And rest is so important to God that it is recalled in the commandments that God delivers to Moses on the mountain of Sinai; the Law of God, the Torah; the ten commandments recounted in Exodus 20:1-17 commands as much. Rest is not just mentioned is passing, it is the fourth commandment; the bridge between the commandments that relate to our relationship with God and the commandments that relate to our relationship with each other. The place where those realms meet is not in our good work but in our holy rest. Remember the Sabbath and keep it holy, says the Torah. Keep it holy, a word that means set aside for God. The Sabbath is not predicated then on our need for rest, it is predicated on God’s need for rest. The Sabbath is a time set aside for God.

That is to say, we who feel we do not need a break (I’ll just speak for myself), we who have too much to do to rest, we who are too busy serving as God’s hands in the world to take a time out……I think we are not hearing God. We are not fully serving God unless we are setting some time aside for God alone. Unless we are resting. Regularly. Weekly, in fact. For God created the Sabbath as a monument to time.

To observe the Sabbath is to honor time over space, time over production. In his landmark book The Sabbath, Rabbi Abraham Joshua Heschel says that time, not space, is the heart of existence.[1] Heschel writes, “ There is a realm of time where the goal is not to have but to be, not to own but to give, not to control but to share, not to subdue, but to be in accord. Life goes wrong when the control of space, the acquisition of things of space, becomes our sole goal…..The higher goal of spiritual living is not to amass a wealth of information, but to face sacred moments.”[2]   Time is holy. And God blessed the seventh day and made it holy says this morning’s scripture.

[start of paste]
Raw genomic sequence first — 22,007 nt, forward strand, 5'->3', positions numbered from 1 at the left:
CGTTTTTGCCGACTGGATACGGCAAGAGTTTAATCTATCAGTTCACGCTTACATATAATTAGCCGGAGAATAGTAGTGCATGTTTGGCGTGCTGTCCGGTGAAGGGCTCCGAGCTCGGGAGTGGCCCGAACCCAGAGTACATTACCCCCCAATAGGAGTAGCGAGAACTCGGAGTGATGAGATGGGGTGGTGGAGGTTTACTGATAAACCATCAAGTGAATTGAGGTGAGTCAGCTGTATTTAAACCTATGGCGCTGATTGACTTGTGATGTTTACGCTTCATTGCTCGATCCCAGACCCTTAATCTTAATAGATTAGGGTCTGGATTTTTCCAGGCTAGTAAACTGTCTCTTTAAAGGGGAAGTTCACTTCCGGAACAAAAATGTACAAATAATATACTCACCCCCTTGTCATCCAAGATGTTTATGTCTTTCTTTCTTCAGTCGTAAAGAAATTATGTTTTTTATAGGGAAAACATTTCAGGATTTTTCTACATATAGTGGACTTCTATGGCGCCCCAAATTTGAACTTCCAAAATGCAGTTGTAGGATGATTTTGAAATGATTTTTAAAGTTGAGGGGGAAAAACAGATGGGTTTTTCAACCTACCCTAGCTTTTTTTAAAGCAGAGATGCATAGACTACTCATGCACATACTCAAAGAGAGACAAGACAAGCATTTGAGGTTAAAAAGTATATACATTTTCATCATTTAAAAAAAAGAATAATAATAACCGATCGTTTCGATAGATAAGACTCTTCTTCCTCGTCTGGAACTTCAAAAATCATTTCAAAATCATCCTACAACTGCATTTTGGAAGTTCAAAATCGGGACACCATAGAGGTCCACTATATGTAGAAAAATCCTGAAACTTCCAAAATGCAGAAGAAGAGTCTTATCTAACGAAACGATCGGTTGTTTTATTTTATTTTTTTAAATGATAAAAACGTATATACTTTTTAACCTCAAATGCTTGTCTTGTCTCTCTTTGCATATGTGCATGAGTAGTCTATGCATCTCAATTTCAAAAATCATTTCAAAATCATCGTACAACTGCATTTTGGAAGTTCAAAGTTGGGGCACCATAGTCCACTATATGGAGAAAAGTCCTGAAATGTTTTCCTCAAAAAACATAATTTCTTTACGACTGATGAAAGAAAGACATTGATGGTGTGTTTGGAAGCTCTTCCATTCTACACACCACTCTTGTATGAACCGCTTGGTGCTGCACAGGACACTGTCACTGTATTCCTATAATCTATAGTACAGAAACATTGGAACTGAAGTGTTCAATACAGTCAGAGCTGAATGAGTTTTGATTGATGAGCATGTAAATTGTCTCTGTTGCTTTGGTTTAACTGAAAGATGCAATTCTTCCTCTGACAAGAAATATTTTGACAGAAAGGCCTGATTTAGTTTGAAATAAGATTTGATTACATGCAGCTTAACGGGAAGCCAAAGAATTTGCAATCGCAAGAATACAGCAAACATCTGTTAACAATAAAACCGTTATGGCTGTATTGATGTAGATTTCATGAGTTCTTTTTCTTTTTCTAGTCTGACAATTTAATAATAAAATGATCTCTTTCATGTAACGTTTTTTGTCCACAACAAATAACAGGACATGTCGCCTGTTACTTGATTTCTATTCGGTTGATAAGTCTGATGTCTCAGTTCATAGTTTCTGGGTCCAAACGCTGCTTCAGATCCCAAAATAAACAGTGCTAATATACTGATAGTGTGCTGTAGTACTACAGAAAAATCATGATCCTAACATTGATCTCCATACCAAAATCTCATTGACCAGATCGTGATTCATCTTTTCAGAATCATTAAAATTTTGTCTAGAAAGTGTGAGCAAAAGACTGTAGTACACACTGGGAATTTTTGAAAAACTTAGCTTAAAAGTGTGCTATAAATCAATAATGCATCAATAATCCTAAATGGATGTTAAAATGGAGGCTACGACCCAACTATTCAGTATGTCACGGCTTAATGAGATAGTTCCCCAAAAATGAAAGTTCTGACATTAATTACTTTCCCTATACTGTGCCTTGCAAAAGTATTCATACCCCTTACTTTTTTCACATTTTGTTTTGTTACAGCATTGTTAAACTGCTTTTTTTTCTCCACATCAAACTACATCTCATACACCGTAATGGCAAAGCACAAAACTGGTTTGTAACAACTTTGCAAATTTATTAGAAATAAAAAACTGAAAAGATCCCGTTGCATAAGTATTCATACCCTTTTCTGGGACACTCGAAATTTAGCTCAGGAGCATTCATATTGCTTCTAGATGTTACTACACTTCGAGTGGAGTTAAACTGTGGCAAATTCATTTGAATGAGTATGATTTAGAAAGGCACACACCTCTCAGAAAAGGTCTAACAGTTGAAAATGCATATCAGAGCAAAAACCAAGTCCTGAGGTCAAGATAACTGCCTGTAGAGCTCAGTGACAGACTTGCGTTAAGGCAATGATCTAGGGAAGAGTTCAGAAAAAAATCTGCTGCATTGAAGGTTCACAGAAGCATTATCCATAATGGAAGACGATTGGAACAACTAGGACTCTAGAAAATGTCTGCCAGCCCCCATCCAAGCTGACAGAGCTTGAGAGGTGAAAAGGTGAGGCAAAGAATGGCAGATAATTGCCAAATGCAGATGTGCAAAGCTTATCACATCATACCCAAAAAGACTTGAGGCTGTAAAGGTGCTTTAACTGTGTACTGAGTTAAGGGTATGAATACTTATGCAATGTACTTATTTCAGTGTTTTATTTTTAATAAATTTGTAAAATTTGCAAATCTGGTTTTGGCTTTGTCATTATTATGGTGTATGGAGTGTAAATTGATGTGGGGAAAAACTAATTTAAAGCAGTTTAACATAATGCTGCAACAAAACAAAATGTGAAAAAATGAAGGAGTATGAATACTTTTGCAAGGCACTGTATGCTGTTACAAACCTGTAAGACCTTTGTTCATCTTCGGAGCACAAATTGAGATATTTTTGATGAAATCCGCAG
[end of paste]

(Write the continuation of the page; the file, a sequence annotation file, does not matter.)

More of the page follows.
Not for nothing, but this is the first time that the word holy is used in our scripture. No thing is endowed with holiness…..none of the creation that God has just created in this morning’s reading is called holy by God. There is no holy place. No holy mountain or river or sanctuary. What God makes holy is time. And so on the Sabbath, says Rabbi Heschel, “we are called….to turn from the results of creation to the mystery of creation; from the world of creation to the creation of the world.”[3]